There arenít that many extra match types available due to the non-ring nature of the game. So donít be disappointed when there is none of the fancy Cage or Ladder matches to be found. There is a Survival mode, where you must face a countless string of opponents on just one life-bar until you lose. There are also two extra modes to be unlocked, the self explanatory King of the Hill and Tag modes, which are two-player match types only. Surprisingly, a Create-a-Wrestler (CaW) mode is included, but sadly it is lacking in almost every creation element there is. All there is to it is selecting one of 15 character models and giving them one of several costume colors. You canít select specific shirts, tattoos, or accessories to deck your ďcreatedĒ wrestler out with. Nor can you select their hairstyle, or add text to their costume. This mode just seems rather tacked on, and is the most limited CaW mode to ever grace a wrestling game.

Just like the gameplay, the graphics have their own ups and downs. The character models are moderately detailed, albeit having a slight cartoon-ish look to them. The models do look decent in their own right, but they look a few generations behind when compared to the stellar models found in current wrestling games like RAW 2 and Smackdown. There is plenty of blood that is spewing out of the brawlers, and even though it is outrageously exaggerated, it fits the zany nature of the gameplay. I was kind of shocked to notice continuous facial damage to the character models considering that matches were pretty short. Regardless, seeing clothing ripped apart and stained with blood does leave some good impressions.

I loved the exaggerated move animations in DefJam Vendetta, and they look just as sweet in here, it is just too bad there is not that many of them in comparison. There really isnít much in terms of presentation in BYW. The menus are fairly basic, with no splashy effects. The entrances consume of a short pose from the wrestler with the occasional audio threat from some of them. The FMVís for the Talk Show mode are what stand out the most. The CGI quality in them is top notch, and it is just too bad the actual in game models donít look anywhere as close as the ones seen in the cut-scenes.

The sound effects for all the slams and punches arenít anything we have heard before, and they got the done just fine. The voice acting in the Talk Show mode cut-scenes are well done and actually sound like the voice actors care for once. One of BYWís main features is its whopping 41 song soundtrack. Unlike the wrestler roster, a lot of these artists are fairly well-known with groups like Sum 41, Andrew WK, and (obviously) ICP contributing to this massive soundtrack. An impressive Jukebox feature lets you enable and disable which songs you want played during matches. The developers also capitalized on letting players adding their own custom soundtracks to the mix as well. Interestingly, BYW is one of the first Xbox titles that lets you copy any or all of the songs in the included play list onto your Xbox hard drive.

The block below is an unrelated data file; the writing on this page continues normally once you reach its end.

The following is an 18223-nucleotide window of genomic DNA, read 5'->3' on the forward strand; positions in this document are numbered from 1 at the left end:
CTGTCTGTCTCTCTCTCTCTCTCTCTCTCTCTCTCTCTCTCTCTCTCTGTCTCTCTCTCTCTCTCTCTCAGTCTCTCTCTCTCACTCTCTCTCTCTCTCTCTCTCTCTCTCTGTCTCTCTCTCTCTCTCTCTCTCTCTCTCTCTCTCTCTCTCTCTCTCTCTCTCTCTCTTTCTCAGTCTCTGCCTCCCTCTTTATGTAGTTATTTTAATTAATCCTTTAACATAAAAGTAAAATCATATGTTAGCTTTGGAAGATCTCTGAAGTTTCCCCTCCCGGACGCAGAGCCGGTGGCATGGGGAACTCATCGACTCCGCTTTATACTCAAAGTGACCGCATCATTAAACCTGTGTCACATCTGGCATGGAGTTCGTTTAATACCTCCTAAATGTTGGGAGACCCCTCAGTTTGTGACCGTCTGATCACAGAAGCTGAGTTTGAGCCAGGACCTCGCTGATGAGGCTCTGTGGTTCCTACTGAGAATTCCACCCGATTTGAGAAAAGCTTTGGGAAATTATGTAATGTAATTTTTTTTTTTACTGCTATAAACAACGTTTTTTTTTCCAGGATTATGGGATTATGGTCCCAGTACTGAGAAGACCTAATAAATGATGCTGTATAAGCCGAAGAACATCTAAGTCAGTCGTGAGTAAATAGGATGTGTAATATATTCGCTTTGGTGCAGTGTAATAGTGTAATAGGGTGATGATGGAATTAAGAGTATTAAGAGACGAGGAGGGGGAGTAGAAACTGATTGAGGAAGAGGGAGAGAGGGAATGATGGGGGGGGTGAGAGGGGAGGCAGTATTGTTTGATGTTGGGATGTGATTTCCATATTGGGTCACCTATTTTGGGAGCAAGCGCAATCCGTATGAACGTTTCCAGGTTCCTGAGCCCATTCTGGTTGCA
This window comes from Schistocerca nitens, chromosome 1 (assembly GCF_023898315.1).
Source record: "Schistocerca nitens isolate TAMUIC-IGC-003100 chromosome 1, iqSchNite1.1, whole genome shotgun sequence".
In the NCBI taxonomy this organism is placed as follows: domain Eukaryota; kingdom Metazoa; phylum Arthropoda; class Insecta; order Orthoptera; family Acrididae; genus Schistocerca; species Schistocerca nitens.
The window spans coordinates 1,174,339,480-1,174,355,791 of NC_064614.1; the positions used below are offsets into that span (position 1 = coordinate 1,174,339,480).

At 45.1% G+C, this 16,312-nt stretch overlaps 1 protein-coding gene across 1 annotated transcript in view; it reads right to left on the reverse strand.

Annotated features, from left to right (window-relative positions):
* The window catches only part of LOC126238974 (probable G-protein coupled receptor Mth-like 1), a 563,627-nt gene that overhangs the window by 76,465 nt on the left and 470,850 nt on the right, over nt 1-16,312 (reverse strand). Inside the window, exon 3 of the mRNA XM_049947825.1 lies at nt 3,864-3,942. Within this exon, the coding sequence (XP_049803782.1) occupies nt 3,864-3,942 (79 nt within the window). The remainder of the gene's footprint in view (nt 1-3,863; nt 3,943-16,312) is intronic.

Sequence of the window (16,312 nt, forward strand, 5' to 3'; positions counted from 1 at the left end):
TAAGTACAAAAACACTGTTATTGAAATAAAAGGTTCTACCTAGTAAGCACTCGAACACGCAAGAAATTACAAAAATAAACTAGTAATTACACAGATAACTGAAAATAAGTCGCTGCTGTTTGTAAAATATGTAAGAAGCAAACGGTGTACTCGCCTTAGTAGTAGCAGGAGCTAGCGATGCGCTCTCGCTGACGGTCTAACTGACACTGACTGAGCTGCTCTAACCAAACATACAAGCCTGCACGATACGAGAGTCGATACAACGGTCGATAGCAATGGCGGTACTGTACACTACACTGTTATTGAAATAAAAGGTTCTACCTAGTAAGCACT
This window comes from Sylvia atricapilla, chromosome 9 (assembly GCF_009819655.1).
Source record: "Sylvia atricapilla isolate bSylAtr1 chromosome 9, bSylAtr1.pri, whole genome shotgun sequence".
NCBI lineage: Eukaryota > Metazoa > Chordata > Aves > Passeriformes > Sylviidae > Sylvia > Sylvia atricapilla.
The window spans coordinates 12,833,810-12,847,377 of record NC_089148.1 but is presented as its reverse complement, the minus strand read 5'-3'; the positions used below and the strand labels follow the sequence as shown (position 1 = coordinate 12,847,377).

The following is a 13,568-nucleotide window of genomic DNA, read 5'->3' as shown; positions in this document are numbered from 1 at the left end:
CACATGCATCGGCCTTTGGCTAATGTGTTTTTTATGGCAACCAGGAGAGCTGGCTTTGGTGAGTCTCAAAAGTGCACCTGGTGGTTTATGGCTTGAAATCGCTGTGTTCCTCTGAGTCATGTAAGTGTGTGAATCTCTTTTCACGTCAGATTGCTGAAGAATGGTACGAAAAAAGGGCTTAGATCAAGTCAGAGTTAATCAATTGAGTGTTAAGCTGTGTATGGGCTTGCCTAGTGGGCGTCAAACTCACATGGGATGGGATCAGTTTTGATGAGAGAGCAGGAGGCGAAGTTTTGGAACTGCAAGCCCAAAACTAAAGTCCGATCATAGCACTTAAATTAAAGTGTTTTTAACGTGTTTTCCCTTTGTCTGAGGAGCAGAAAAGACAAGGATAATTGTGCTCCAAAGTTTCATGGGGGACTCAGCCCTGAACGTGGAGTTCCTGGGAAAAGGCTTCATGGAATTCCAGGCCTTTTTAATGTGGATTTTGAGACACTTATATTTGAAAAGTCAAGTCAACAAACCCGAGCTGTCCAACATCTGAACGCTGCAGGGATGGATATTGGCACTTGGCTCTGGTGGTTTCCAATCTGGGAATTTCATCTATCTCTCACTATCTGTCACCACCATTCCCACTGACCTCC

Surprisingly, there is a bit of stuff to keep you hanging onto your copy of BYW, though not for that much longer. There are the standard wrestlers and arenas that need to be unlocked by completing Talk Show and Survival modes. Regrettably, both modes can be fully completed in less than two hours apiece. There are extra music video packages of BYW highlights that need to be earned. The well-put together videos sadly are the only highlight of the extras. The locked Tag and King of the Hill modes are decent multi player modes, but they get stale after awhile with just two players. I have no idea why the developers didnít make this a four player game; it seems it would have been a perfect candidate considering the small stages that the action takes place in.


Graphics: 7.0
Sound: 8.5
Gameplay: 5.4
Replay Value: 6.2

Overall: 6.7

BYW tried really hard, but didnít really pull off being the next big wrestling title. What is here though is more of a fighting game, with some wrestling elements thrown in to round off the package. It can be fun for awhile, but the frantically fast-paced matches get stale too fast. This is a good two-player game, but it is just a damn shame that no four player options are to be found. If the developers get things right and listen to the feedback, a sequel can improve all the shortcomings here and can make a fantastic game. As it is, this is a nice fresh change of pace from your standard WWE title, but after a few days youíll impatiently want to go back to them. I simply cannot recommend Backyard Wrestling: Donít try this at Home for its $50 selling price, but you can easily make the most out of it with a rental.